CIO Spotlight: The Virginia Belles

University's oldest female a cappella group explores its song selection with A&E

Making a name for yourself as an a cappella group at the University is no small feat, especially given the ever-increasing number of these groups around Grounds, but the Virginia Belles, the University’s oldest female a cappella group, have nonetheless managed to steal the spotlight.

The Belles were founded as an offshoot of the Virginia Women’s Choir in 1977 and today consist of 18 undergraduate women — a relatively small group given the number of women who audition every year. Third-year College student Taylor Luckey, the group’s president, said more than 200 girls auditioned for just five spots last fall.

“We have extremely talented girls who are passionate about music,” Luckey said. “I also think we get some credit from alumni and current students who respect that we have maintained the highest level of performance for over 35 years.”

Though you may have heard the Belles locally at Rotunda Sing or Lighting of the Lawn, the group also has a strong presence off-Grounds.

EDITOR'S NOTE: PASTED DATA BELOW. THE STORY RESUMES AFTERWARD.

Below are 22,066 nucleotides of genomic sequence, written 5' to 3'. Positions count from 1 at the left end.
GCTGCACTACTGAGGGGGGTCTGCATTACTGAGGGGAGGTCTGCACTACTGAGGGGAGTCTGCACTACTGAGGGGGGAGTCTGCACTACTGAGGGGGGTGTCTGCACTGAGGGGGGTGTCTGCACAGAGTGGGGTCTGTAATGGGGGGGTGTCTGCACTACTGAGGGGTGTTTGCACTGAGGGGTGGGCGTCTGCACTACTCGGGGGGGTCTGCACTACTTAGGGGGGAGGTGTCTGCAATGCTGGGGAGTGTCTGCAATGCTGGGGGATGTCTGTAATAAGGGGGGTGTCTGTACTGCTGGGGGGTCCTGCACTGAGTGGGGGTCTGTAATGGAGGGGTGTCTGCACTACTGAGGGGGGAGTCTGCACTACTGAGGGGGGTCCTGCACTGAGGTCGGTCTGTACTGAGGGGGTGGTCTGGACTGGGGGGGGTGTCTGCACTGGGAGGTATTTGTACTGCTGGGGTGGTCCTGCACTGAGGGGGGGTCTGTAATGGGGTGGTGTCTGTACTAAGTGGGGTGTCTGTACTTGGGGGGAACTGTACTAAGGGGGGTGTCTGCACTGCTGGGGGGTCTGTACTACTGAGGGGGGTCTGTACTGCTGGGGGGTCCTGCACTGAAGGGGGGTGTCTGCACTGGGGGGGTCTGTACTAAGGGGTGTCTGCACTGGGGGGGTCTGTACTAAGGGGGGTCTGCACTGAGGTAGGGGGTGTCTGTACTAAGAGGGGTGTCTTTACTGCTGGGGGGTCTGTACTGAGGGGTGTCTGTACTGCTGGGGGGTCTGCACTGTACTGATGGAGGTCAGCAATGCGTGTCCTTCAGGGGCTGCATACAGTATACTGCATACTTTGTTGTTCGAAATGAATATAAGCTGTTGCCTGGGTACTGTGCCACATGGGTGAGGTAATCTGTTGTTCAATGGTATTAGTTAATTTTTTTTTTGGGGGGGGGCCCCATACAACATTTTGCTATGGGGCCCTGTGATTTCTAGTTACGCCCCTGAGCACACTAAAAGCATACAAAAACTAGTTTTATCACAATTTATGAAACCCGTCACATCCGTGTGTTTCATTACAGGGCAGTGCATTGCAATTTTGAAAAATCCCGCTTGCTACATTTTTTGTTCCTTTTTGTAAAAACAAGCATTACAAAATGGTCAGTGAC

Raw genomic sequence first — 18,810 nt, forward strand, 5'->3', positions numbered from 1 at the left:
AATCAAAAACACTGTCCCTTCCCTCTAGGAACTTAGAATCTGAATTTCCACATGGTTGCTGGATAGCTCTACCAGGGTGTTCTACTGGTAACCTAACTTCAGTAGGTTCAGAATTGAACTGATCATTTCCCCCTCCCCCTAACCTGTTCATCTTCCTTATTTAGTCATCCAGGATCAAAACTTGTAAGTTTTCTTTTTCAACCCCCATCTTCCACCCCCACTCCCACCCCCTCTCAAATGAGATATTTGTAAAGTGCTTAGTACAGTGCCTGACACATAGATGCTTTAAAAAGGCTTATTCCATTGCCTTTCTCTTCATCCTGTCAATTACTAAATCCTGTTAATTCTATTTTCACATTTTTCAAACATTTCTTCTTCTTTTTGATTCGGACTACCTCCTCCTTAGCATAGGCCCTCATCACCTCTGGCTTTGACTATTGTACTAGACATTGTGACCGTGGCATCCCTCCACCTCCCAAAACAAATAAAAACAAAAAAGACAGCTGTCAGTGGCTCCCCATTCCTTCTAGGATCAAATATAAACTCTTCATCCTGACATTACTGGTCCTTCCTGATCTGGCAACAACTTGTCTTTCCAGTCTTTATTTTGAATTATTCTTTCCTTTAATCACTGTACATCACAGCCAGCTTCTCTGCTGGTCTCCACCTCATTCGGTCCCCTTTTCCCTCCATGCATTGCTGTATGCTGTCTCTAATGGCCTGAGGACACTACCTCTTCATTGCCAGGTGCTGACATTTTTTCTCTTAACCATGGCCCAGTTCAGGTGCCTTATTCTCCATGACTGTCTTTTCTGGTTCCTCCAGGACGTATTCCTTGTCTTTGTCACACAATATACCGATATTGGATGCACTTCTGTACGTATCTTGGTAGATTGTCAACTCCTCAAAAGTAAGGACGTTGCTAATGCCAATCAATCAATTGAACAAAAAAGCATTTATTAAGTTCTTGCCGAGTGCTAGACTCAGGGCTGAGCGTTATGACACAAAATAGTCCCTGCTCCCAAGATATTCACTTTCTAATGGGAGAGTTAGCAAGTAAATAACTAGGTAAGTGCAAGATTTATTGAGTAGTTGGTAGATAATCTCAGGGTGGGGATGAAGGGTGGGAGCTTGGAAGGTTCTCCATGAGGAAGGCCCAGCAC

“We take our biggest trip during the fall semester for four or five days over fall break,” Luckey said. “We call this ‘Fall Roll.’ On this tour we stop at different colleges along the East Coast, where we perform and stay with other a cappella groups.”

In the 18-member group, music tastes vary considerably, leaving the Belles with an interesting dilemma when it comes to song selection.

“Throughout the year, members will send song suggestions to the Music Director and the Assistant Music Director explaining why they think we should add a particular song to our repertoire,” said Jenna Schilstra, third-year College student and Belle. “At the beginning of each semester the group votes on which songs we would like to sing from those suggestions and the Music Director makes the final decision based on that feedback.”

But the members’ opinions aren’t the only ones the group considers when selecting songs to perform.

“We try to cover a variety of genres because we are very aware that when we perform, our audiences have diverse tastes in music,” Schilstra said. “While the majority of our songs are contemporary country, pop and R&B hits you’d hear on the radio, we also cover classics such as ‘At Last’ and ‘Dancing in the Moonlight.’”

But perhaps one of the most important factors the Belles consider when planning their shows is a song’s ability to elicit emotion in listeners.

“The most powerful moment we have experienced as a group, in my opinion, was singing ‘Oh Shenandoah’ for a conference attended by President [Teresa] Sullivan and numerous esteemed guests,” Schilstra said. “It was a special moment that brought President Sullivan as well as a few of our members to tears. We love all aspects of a cappella but the traditions here at the University and our history here are invaluable to us.”

related stories